More on Japan’s New Ruling Party (DPJ) and Feed-in Tariffs

By Paul Gipe


Bloomberg is reporting that Japan’s new ruling party, the Democratic Party of Japan (DPJ), is expected to propose a comprehensive feed-in tariff policy as part of its legislative agenda.

Though there’s a lot of handwringing about the landslide election from those industries allied with the ousted party, solar manufacturers Kyocera and Sharp are expected to be big winners, says Bloomberg.

Previous news accounts have reported that the DPJ will propose a feed-in tariff policy to stimulate the stalled development of solar PV. However, what had not been known was that the new government would propose a system of “gross” feed-in tariffs or what the rest of the world knows as true feed-in tariffs.

The previous government had planned to introduce a “net” feed-in tariff program for solar PV in November. In a “net” feed-in tariff, generators are only paid for the “excess” generation they deliver to the grid above their own consumption. Under such programs, solar PV still needs substantial state subsidies to be financially attractive. This kind of policy has been used with little success in Australia.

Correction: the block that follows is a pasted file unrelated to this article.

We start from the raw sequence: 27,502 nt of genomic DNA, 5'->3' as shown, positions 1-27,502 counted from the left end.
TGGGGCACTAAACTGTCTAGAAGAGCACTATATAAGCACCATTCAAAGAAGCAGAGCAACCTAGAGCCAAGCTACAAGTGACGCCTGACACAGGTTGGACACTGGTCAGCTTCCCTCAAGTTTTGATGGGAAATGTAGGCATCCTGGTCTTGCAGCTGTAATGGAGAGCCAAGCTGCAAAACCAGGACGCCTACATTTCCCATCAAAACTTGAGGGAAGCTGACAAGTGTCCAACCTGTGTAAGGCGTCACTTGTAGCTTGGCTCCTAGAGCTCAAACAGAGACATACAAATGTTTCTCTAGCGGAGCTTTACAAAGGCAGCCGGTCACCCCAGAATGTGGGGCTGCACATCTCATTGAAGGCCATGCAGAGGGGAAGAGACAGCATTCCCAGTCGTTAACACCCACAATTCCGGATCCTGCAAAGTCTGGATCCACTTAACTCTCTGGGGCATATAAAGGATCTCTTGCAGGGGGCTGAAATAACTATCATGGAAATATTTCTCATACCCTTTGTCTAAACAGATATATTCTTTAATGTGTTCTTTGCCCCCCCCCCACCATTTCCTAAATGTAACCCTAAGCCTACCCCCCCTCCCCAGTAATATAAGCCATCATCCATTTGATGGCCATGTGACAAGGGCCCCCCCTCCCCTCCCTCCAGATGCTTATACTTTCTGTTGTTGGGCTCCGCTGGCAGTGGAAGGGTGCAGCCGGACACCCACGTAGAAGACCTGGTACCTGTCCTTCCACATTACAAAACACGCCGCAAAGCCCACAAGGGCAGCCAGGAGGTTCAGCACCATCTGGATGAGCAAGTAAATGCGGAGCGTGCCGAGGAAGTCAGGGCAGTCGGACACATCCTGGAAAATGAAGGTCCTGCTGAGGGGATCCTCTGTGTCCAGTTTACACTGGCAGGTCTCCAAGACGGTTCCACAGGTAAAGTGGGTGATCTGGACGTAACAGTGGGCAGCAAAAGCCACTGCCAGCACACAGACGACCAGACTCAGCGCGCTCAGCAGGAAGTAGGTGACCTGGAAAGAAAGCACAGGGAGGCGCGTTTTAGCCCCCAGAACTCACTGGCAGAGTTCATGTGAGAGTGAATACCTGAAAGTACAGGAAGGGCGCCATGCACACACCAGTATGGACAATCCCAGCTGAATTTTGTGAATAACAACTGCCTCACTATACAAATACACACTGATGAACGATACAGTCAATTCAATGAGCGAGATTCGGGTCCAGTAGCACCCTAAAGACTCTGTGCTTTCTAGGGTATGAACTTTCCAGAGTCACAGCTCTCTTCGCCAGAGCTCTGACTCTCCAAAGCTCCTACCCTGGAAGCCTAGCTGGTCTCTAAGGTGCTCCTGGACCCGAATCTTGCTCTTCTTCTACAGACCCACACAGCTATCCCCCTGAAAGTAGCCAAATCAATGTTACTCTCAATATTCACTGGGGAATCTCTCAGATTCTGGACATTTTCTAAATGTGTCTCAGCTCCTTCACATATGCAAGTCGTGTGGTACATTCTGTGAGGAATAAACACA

The DPJ’s manifesto, says Bloomberg, calls for a true or “gross” feed-in tariff that pays for all generation not just the excess generation. Further, according to Bloomberg, the DPJ will extend the feed-in tariff program to include other renewables, such as wind energy.